• noun the part of the stamen of a flower that produces pollen

Origin & History of “anther”

Greek ánthos originally meant ‘part of a plant which grows above ground’ (this was the basis of the Homeric ‘metaphor’ translated as ‘flower of youth’, which originally referred to the first growth of beard on young men’s faces). Later it narrowed somewhat to ‘flower’. The adjective derived from it was anthērós, which was borrowed into Latin as anthēra, a noun meaning ‘medicine made from flowers’. In practice, herbalists often made such medicines from the reproductive part of the flower, and so anther came to be applied to the pollen-bearing part of the stamen.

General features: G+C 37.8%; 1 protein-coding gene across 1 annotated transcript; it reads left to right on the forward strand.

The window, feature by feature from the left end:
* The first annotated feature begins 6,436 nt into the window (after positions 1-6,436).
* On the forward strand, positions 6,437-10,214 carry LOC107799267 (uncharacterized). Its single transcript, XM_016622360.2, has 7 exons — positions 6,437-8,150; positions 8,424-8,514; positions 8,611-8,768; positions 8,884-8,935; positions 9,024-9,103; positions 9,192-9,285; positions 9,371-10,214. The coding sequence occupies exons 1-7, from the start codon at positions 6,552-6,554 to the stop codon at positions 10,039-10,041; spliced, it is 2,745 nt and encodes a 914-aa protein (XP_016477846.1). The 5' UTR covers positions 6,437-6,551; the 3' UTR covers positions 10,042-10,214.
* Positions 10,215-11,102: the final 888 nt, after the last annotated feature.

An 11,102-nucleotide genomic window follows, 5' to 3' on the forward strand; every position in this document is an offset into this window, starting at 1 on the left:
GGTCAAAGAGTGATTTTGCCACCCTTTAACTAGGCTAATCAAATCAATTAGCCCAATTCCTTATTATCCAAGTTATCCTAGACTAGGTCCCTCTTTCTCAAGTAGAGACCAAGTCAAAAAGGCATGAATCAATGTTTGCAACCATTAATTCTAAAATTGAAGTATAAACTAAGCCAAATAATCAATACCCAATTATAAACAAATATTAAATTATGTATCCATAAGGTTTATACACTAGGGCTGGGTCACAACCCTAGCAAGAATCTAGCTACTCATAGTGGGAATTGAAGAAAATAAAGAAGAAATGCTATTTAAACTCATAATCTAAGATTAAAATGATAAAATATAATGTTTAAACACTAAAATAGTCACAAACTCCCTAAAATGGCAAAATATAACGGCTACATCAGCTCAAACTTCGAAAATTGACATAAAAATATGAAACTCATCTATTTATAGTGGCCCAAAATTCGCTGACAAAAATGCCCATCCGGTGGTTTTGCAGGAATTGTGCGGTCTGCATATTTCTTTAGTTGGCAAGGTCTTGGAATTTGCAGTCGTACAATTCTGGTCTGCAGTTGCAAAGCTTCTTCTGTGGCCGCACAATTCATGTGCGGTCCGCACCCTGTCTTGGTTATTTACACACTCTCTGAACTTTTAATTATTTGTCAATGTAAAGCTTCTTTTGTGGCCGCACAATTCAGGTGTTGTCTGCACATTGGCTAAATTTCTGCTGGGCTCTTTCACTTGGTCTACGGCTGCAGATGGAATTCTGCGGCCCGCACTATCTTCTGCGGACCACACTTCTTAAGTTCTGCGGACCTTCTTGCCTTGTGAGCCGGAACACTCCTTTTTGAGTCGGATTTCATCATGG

More remote semantically, but also derived from Greek ánthos, is anthology (17th c.). The second element represents Greek logíā ‘collecting’, a derivative of the verb legein ‘gather’ (which is related to legend and logic). The notion of a collection of flowers, anthologíā, was applied metaphorically to a selection of choice epigrams or brief poems: borrowed into English, via French anthologie or medieval Latin anthologia, it was originally restricted to collections of Greek verse, but by the mid 19th century its application had broadened out considerably. The parallel Latin formation, florilegium, also literally ‘collection of flowers’, has occasionally been used in English for ‘anthology’.